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Los Alamos National Laboratory Responds to Radiological Incident

Multiple tests indicate no health risks to public or employees.

by Other Author
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August 27, 2012—The Laboratory is investigating the inadvertent spread of Technetium 99 by employees and contractors at the Lujan Neutron Scattering Center at the Los Alamos Neutron Science Center (LANSCE), a multidisciplinary accelerator facility used for both civilian and national security research. The Laboratory has determined that about a dozen people came into contact with the material, and some tracked small amounts of Technetium 99 off-site. The contamination poses no danger to the public.

The type of radiation involved in this case is beta radiation, which comes from low-power, fast-moving electrons that can travel through several feet of air, but are generally stopped by clothing and skin. Beta emitters occur naturally in the environment, and this incident involved approximately the same radiation levels that occur naturally in bricks or stone flooring in the Southwest. Decontamination involves washing with soap and water. So far, based on direct measurements, no exposures to Lab workers or the public pose a health risk.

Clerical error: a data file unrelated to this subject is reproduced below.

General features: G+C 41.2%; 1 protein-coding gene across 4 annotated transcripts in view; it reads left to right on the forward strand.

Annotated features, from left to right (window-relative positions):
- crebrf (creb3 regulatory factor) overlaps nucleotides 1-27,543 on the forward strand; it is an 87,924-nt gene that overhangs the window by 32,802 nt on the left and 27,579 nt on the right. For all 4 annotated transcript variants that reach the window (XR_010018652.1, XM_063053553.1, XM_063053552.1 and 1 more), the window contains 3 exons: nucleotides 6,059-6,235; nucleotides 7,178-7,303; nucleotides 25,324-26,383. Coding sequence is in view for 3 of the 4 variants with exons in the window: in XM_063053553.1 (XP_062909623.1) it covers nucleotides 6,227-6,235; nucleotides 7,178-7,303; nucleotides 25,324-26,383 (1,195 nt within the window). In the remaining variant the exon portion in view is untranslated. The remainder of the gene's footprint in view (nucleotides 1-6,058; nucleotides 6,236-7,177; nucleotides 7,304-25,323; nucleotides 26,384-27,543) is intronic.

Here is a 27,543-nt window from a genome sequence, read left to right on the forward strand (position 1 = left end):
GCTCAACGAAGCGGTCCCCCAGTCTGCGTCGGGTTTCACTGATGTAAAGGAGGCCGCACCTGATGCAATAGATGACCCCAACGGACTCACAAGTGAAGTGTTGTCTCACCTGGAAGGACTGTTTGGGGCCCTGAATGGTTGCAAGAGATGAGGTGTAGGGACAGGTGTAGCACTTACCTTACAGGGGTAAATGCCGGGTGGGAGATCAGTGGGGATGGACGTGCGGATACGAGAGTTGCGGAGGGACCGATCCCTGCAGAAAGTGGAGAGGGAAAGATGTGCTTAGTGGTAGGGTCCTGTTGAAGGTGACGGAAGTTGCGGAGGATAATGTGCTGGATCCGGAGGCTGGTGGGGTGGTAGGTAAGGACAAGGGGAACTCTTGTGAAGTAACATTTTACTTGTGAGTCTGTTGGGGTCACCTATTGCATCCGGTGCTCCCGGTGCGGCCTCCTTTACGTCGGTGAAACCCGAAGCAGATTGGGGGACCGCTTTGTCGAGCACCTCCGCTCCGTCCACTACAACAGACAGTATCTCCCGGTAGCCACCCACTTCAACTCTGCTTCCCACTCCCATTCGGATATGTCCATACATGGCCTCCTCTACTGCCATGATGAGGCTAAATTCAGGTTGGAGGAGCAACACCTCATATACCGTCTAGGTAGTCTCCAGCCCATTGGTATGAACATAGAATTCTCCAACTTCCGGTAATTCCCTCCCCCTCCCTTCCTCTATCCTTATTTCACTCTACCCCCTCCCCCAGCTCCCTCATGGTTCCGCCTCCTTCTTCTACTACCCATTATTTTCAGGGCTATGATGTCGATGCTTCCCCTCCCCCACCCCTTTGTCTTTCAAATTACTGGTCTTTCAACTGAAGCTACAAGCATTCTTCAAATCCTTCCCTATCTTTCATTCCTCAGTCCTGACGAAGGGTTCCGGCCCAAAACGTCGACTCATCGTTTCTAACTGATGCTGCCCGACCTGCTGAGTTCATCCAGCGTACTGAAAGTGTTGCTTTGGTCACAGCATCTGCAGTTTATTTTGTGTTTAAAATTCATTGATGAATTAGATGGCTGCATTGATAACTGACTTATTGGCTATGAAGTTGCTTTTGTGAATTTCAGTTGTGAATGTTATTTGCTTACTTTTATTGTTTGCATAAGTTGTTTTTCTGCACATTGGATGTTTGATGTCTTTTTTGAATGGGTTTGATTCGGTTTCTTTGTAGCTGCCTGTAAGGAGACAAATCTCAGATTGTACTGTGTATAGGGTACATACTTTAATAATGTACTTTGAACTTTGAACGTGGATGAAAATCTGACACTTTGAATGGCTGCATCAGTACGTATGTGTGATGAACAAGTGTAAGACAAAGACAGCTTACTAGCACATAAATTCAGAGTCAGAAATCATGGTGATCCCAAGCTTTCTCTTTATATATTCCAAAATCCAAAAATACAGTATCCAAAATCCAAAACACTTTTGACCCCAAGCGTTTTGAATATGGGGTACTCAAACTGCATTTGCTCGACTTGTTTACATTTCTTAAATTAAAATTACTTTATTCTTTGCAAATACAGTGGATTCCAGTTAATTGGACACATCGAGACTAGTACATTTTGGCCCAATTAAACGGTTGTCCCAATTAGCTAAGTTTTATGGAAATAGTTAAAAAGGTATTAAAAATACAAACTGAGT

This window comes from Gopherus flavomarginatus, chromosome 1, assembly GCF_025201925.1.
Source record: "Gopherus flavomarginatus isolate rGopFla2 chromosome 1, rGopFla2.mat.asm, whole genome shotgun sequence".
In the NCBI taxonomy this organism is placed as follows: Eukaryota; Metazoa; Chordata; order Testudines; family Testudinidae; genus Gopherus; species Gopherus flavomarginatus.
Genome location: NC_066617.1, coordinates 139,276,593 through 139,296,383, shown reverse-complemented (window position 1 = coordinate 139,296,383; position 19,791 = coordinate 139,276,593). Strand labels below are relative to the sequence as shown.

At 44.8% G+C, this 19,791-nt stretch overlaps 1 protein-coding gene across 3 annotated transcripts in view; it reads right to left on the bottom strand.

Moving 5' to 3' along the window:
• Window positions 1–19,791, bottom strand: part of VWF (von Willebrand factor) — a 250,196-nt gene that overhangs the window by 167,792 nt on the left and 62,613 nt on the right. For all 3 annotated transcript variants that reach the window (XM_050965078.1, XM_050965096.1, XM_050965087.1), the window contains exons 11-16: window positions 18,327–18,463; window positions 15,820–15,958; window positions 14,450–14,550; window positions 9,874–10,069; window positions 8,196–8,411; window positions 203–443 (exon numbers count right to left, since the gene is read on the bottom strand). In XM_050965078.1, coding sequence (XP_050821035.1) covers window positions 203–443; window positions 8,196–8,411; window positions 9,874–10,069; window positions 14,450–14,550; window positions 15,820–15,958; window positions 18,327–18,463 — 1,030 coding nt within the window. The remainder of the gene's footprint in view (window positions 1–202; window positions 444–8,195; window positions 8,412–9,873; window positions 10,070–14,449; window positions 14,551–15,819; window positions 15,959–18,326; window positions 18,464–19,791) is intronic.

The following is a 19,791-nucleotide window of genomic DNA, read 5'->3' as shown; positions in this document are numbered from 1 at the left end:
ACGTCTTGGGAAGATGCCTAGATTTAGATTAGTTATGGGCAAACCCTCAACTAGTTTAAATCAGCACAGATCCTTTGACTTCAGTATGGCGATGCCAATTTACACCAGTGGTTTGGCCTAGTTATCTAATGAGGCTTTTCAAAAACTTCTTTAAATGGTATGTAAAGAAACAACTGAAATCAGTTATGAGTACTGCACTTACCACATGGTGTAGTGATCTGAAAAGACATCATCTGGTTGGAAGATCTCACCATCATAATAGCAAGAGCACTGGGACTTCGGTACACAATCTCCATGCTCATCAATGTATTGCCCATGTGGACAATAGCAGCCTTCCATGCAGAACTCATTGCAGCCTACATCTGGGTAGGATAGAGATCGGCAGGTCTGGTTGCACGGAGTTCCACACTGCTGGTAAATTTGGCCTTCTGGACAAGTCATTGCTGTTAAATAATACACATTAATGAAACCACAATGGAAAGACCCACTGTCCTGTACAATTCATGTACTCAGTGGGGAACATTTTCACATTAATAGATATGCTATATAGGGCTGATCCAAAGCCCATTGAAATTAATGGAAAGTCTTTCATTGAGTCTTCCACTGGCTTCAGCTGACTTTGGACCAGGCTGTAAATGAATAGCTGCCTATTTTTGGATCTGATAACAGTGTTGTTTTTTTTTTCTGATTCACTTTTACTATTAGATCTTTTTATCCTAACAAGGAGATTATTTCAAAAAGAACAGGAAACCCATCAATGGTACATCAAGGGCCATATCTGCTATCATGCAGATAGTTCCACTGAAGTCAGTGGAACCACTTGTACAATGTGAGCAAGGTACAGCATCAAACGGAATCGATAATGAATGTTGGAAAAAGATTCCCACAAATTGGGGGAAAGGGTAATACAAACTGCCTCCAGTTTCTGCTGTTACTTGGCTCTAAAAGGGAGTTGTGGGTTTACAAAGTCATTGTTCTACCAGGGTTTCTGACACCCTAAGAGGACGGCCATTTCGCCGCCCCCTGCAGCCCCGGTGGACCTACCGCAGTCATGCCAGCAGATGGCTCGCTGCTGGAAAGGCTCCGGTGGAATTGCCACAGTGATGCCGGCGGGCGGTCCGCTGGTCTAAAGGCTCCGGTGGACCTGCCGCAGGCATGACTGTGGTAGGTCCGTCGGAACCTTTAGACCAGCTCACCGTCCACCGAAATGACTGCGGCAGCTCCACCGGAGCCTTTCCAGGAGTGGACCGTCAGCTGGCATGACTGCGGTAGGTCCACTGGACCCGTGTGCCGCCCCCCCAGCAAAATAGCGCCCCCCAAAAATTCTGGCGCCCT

The Laboratory and Department of Energy RAP teams (Radiological Assistance Program) have been working to survey, assess, and where needed, decontaminate all affected people and property. The teams will ensure that all off-site contamination has been appropriately characterized and remediated.

Some operations at the Lujan Center will be placed on temporary hold until facility cleanup can be completed.

The Laboratory considers all issues of unintended radiological contamination to be serious. The Laboratory will continue to exercise due diligence in all operations involving nuclear materials, and this type of incident warrants our special attention in order to prevent a future occurrence.